We’re still on the ball, guys! Israeli scientist Ada Yonath has won the Nobel Prize in chemistry. She works at the Weizmann Institute in Rehovot, named after Israel’s first president Chaim Weizmann, who also happened to be a chemist.
She shared the prize together with two American Scientists Venkatraman Ramakrishnan and Thomas Steitz. Her work focused on how cells build proteins, which I’d imagine is pretty complicated. My cells make proteins all the time, but when it comes down to it, I really have no idea what they’re up to. I just know it has something to do with ribosomes and tRNA or something.
For a picture of what she found out, check out this computer model. And if you want to read the technical reports on her findingsâ€¦good luck trying to understand them.
Yonath is the first woman to win the Nobel Prize in Chemistry since 1964.
How’s the for potentially life-changing news: Radiation sickness may now be a thing of the past. Thanks to Jewish-American scientists working together with researchers and investors from Israel, researchers now believe they have isolated a certain intestinal protein that can be administered as an injection to protect people against acute radiation poisoning from 24 hours before exposure up until 72 hours afterward.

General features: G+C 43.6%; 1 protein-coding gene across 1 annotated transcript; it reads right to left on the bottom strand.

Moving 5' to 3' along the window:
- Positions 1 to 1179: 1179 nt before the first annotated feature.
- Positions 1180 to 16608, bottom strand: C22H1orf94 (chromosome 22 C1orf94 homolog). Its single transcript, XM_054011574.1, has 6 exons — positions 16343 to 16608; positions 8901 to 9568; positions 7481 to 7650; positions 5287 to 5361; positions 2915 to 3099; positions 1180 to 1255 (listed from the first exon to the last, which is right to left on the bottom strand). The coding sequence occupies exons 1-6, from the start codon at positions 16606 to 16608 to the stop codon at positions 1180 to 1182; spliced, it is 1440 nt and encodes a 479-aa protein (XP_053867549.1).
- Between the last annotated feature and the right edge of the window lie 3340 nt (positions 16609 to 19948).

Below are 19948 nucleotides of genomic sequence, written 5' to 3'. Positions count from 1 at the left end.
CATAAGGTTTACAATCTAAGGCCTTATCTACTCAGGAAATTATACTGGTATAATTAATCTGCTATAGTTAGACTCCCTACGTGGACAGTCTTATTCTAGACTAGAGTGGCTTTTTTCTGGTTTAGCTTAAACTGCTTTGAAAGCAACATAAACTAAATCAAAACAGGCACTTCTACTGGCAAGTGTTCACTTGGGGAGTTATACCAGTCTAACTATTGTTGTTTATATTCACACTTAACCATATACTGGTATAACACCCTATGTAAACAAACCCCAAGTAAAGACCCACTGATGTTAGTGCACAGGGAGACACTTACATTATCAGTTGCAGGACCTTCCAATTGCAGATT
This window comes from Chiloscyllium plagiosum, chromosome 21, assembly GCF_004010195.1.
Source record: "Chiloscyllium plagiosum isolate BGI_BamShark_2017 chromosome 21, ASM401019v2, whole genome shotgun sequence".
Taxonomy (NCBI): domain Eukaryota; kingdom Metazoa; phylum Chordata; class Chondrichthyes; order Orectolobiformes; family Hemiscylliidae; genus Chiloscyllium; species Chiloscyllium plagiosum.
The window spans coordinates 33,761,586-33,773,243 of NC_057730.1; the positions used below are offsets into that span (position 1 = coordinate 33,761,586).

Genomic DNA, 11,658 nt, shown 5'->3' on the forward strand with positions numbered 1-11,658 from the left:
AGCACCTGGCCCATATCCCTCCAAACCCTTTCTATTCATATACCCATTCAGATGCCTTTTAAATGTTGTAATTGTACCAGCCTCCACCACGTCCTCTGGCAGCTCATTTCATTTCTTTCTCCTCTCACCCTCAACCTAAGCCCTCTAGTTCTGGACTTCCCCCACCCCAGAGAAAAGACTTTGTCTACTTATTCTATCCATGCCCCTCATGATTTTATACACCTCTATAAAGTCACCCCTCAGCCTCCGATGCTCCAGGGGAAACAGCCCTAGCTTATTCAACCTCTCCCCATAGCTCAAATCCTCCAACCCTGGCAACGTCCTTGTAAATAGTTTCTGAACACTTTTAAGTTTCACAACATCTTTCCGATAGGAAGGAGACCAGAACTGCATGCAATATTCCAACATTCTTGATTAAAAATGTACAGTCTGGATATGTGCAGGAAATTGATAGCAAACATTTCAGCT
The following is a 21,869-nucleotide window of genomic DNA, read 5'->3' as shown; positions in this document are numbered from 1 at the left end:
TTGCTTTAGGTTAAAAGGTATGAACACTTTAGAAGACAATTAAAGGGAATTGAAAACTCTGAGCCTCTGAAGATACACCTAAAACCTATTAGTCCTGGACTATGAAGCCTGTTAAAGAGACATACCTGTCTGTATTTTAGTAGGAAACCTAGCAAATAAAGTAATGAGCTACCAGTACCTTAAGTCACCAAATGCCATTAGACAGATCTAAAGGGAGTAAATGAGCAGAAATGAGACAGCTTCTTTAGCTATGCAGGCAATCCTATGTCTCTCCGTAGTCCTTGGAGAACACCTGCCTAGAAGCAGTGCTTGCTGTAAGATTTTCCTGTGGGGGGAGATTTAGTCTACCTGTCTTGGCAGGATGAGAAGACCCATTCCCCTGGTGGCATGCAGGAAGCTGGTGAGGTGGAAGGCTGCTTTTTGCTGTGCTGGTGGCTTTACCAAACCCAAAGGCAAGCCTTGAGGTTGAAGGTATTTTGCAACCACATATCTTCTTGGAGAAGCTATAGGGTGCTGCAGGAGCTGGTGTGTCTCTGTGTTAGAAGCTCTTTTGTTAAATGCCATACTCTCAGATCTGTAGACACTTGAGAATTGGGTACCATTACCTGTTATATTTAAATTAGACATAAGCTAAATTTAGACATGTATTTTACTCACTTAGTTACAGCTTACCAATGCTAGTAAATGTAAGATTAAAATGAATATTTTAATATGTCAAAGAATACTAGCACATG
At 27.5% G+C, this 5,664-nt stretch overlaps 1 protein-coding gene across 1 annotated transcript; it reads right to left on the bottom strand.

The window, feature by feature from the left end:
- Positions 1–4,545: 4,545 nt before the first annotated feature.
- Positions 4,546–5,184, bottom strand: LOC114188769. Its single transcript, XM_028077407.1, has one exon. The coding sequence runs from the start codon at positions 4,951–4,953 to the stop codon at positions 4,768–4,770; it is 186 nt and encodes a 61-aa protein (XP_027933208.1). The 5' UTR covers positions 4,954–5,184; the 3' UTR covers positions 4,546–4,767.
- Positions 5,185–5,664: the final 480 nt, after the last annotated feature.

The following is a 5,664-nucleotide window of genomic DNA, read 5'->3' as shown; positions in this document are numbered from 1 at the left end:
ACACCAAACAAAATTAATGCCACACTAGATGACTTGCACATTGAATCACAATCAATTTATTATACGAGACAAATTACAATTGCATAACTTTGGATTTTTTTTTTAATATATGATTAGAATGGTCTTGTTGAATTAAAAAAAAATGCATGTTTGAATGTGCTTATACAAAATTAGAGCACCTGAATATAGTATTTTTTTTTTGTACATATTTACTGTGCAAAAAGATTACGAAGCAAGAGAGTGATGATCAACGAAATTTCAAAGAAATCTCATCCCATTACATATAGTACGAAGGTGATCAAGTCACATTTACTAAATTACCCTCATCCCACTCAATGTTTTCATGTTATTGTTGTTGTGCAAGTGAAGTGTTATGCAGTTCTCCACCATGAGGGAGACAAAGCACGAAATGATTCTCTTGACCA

Andrei Gudkov, chief science officer at Cleveland Biolabs, pioneered the research and developed the medication, which has already passed trials on mice as well as primates, where controlled groups were given the medication and subjected to lethal doses of radiation. Almost all survived, and more amazingly, few showed any signs of radiation exposure at all. The amount of radiation administered was equal to the amount of the highest doses received from the Chernobyl nuclear disaster. FDA approval may even happen within a year or two if the bureaucracy allows some flow.
The implications of this are no less than enormous, both politically and medically. If the medication, which testing thus far has revealed has no serious side effects, gets approved, countries with access to it will have a major advantage in protection against nuclear attack and/or dirty bombs, which is especially significant in Israel’s case in its struggle with Iran.
On the medical front, there is of course the issue of radiation therapy for cancer patients, who could be better protected against the radiation that is administered to destroy cancerous tumors.
The Israeli connection here is Elena Feinstein, a longtime cancer researcher at the Weizmann Institute, who partnered with Gudkov on the project.
The medication works by suppressing the “suicide mechanism” activated by cells exposed to radiation, while at the same time enabling them to repair themselves from the damage.